We start from the technical need for a component. So, the developers come to me, come to us, and they want to bring a fantastic solution to the car for the customer. They have a technical need. They develop something, they work together, or they ask a supplier to handle that and provide that back to the OEM. That’s the starting point. Of course, there is an issue of protection of IP. Of course, we want to be aware, be ahead of our IP. We want to know, and we want to protect that know-how. We have, on the other sides, going to the left sides, of course, very important issues. This is the security, the security of a system, of a car, not only in terms of safety but more in terms of security. Is everybody, anybody, able to do things, or do we have a secured system.

And then we are in the conflict of having potential different interpretation of license. As we have heard in the morning, I think in a very perfect way… We have heard of ambiguity. So, that means a license can have many meanings. And this is also a topic I see in my daily practice and where we struggle when we talk to our engineers as of how do we understand and how do we have to implement things. Now, looking way far ahead, we are today not there. We are starting with different levels of autonomy in the car, but, once we have those cars on the roads, and we’ll touch that a little bit later as well, and we have codes in the cars which give the customer the freedom to make modifications, then I’m just imagining an autonomous car driving around with the software which was modified by the user.

That’s something where you can see that this is really a challenge where we need to work on, where we need to get a common understanding how this can be done, mitigating security but also, here, in that case, safety, on this other side, the freedom by the user. So, how are we handling the challenges? To give you an update, here, from top to down: first of all, we have started to elaborate terms and conditions over the last year. Clearly speaking here, we have opted for a very liberal approach. We don’t have a general prohibition of licenses. I don’t like blacklists. I prefer to say we work with a best practice list to see where we have good experience, but I don’t like blacklists because I don’t want to limit our technical guys toward solutions. If they come up with a solution which is maybe under a difficult license, then I would like to understand what it’s all about. But if I would from the very beginning start and say no because the solution is under a certain license, then I would limit the business, and I would like to support the business, and that’s what my team’s doing.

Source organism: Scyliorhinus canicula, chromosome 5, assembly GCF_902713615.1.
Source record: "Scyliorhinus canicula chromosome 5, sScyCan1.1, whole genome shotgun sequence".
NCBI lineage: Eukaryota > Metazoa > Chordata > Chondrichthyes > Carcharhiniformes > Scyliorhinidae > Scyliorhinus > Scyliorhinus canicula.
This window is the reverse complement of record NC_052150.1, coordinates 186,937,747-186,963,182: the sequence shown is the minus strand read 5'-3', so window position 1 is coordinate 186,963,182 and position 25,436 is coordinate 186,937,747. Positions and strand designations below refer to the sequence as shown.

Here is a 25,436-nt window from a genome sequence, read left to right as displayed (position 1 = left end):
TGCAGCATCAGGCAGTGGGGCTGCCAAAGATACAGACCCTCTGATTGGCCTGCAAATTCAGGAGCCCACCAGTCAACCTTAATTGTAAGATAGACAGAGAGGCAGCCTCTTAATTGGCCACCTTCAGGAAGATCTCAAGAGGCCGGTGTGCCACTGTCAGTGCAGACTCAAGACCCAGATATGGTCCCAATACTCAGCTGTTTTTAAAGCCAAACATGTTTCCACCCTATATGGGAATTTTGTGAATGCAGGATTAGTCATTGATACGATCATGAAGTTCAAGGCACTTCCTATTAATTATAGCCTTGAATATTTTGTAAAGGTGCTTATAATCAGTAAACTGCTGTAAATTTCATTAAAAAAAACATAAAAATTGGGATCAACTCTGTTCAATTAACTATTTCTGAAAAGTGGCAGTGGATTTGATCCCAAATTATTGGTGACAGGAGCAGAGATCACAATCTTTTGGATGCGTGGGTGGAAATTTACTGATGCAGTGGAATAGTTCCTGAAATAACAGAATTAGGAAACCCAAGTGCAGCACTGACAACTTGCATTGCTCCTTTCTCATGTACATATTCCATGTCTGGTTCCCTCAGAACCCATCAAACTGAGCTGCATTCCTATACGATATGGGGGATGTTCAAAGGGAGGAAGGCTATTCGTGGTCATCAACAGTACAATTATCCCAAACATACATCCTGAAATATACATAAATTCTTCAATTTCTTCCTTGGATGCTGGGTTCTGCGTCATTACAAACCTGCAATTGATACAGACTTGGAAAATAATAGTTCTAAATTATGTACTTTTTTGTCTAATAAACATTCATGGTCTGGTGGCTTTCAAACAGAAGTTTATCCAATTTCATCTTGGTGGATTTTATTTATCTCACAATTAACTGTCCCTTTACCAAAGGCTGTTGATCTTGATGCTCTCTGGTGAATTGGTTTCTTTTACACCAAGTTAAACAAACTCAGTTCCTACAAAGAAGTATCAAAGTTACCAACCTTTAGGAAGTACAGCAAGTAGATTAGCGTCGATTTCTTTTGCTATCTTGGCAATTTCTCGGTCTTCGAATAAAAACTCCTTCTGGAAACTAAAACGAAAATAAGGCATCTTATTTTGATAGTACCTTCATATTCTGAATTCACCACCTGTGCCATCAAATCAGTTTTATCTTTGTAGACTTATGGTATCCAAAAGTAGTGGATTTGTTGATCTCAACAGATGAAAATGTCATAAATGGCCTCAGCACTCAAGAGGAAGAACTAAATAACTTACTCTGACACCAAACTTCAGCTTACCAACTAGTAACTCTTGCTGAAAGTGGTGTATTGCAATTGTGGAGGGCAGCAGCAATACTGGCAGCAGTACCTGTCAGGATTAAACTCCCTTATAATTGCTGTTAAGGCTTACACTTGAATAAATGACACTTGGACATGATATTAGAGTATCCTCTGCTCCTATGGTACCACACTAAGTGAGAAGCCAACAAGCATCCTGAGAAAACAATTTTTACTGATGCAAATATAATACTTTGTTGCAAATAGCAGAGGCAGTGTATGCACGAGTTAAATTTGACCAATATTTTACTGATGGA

What I have stated here, it’s all about transparency. What I would like to have is transparency, and this is something we are trying to achieve through the terms and conditions. So, already, in terms and conditions, I note on that I would like to have the transparency. How do we do that? And this is the second bullet point. It’s the Audi Open Source Diagnostics. We have developed that, I think, already eight years ago, with one of our daughter companies, Audi Electronic Ventures, where we have set up a tool which, first of all, is obligatory to the persons using its own developers, but it’s also our suppliers, that they say what software stake they’re using, under what license that is, and want they want to do. Is it something they want to alter, they want to distribute, and/or they want to bring it where? It could be Audi cars; it could be Audi apps; it could be just software behind which is used on our desktops. That’s something we developed some years ago, and that helps us to get that kind of transparency because we oblige all our suppliers to fill in data into our Open Source Diagnostics, and that’s how we get that.